By Ray Florio, Jamil Satchu and John Porter
Almost two decades ago, smaller “mom and pop” shops started to worry about the large-format, big-box stores moving into the neighborhood. These big, one-stop shops with low prices and huge product assortments were attractive to busy consumers and made it challenging for smaller stores to compete on price and product availability. Interestingly, consumer sentiment has shifted again – away from the “biggest box” retailing options. Big retailers have responded by opening small-format versions of their traditional stores and adjusting their store layouts and assortments to meet changing consumer preferences. Walmart is often-cited as a good example of this but Giant Eagle, Tesco and other key retailers have also rolled out smaller express and neighborhood markets.
This shift in retail formats is accompanied by further shifts in shopper behavior. Ask anyone you know about the number of stores they visit to do their grocery shopping and you will certainly hear more than one. More than 80 percent of American shoppers visit at least three stores
for their food and non-food CPG shopping and, e-commerce, while still a small portion of overall CPG sales, is expected to increase significantly over the next five years. Millennials, as their spending power increases and they start families, are going to be powering this bigger shift towards online CPG shopping.
With physical and digital channels expanding, the consumer demand for more personalization, and the rise in multicultural Americans, the shopper journey is getting more complex. This means that your assortment strategy is challenged, too. To be more effective in store, your assortment decisions need to shift away from the traditional supply chain push approach (“Let’s put as many of our brands in the store that we can!”) to more of a pull framework that’s based on a deeper understanding of the shopper and what they need.
The good news is that all of these changes in the marketplace allow category managers to more efficiently identify where to build or rationalize their product portfolios to adapt to changing in-store space and localize needs (physical or digital) by using more advanced merchandising and analytical strategies.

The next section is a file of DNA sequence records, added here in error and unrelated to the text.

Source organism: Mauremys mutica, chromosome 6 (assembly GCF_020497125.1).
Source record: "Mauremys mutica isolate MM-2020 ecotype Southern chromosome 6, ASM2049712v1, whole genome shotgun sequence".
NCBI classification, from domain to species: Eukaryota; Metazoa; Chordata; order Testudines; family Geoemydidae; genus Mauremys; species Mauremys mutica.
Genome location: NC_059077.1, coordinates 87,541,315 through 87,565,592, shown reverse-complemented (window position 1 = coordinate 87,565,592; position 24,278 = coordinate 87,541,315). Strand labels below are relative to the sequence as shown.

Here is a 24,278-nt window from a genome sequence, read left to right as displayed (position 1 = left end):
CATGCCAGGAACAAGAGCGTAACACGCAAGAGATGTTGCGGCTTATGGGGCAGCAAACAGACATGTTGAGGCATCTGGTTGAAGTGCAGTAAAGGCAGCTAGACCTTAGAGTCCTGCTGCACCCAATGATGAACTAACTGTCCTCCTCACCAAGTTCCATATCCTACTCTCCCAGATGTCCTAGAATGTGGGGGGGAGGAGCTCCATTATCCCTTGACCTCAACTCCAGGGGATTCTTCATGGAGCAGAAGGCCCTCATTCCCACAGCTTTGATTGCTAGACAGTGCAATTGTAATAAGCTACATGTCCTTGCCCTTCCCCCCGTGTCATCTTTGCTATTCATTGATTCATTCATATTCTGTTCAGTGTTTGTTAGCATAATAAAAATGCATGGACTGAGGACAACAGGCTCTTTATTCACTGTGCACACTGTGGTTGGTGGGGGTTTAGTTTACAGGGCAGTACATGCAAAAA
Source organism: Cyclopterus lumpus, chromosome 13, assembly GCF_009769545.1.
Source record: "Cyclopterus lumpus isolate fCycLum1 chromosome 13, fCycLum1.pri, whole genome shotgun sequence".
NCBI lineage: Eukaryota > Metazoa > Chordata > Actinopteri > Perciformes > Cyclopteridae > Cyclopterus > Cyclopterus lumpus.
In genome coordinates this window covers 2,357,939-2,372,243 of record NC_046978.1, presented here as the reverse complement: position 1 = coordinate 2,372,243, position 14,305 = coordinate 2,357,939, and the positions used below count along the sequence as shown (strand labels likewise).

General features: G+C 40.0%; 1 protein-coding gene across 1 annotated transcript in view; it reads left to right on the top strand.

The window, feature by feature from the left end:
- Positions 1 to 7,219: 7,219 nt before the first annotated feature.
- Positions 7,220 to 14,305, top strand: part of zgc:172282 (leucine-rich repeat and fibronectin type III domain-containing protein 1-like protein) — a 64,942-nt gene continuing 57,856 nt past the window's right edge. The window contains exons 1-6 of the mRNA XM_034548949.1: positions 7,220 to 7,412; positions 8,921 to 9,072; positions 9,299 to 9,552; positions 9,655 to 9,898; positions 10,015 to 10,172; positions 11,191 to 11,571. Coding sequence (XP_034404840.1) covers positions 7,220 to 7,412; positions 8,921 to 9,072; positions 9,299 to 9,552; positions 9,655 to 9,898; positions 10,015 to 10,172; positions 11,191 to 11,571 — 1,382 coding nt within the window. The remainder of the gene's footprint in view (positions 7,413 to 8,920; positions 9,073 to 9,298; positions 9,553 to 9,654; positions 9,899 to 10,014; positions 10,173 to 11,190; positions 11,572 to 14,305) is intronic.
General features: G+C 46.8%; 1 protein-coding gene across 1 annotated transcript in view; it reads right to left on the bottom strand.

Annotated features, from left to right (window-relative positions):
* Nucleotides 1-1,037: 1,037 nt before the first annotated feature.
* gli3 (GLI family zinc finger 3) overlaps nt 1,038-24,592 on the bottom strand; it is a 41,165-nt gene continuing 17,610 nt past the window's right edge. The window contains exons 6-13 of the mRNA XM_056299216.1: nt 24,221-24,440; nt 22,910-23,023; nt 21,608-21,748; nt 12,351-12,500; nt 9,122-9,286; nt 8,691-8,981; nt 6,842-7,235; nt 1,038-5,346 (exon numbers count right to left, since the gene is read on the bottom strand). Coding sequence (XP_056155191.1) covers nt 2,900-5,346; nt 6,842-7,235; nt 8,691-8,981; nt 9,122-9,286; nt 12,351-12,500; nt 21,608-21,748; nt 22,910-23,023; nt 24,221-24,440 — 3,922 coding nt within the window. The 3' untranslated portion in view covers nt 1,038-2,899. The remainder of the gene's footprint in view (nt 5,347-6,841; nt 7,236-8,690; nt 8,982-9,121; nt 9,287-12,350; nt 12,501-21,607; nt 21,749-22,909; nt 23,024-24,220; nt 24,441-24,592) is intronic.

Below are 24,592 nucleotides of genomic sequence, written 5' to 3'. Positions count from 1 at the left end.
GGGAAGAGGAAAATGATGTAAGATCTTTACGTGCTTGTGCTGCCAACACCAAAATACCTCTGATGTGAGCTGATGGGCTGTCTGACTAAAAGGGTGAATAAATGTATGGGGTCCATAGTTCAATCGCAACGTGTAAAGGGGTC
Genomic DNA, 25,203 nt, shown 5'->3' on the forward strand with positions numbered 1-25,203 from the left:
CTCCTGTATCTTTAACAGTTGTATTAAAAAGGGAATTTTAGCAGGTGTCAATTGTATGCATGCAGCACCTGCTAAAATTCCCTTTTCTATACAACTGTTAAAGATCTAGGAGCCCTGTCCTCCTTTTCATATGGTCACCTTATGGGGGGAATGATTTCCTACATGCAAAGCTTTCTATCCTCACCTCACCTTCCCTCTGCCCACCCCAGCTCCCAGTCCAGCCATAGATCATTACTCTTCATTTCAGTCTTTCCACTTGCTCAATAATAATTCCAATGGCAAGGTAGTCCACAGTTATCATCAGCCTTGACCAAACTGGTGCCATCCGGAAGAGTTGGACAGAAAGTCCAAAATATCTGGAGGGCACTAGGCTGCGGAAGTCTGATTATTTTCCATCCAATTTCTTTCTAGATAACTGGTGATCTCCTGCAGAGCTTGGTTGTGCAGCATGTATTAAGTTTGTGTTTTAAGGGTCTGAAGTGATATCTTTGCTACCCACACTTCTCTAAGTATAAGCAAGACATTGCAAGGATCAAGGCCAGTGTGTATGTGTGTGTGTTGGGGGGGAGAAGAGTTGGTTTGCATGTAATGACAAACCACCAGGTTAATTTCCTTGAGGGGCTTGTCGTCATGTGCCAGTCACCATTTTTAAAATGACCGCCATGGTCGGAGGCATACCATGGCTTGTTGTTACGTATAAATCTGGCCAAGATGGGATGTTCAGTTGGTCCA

It starts with identifying the specific demands of shoppers at the store level and ensuring that your assortments reflect those needs. Of course, the complexity and cost of managing an individualized assortment strategy for every store your brands are in can be worth it in some cases but completely onerous in others. Store clustering, that is, grouping stores together that have common characteristics, can give you a powerful option to still address individual shopper needs.
Since incorporating localization into your assortment strategy is extremely important, organizing store clusters to reflect shopper demand first and geography later is much more successful in driving consumer purchases. This is especially important for smaller-format locations, as they must stock only items that sell well in order for the store to be successful. Several leading grocers and supercenters have learned this lesson in recent years and are clustering their stores to better localize the assortment of their key CPG categories.
If you’re still not convinced, know that effective store clustering alone can improve sales by as much as 1 percent – even before the retailer makes more advanced assortment planning decisions.
Understanding which products should be in which channels can only be achieved with the right data, solutions and processes. Read more about how to do this in our paper, The Changing Face of Retail
, or email us at Ray.Florio@IRIworldwide.com
to talk about ways your assortment strategy could deliver better results.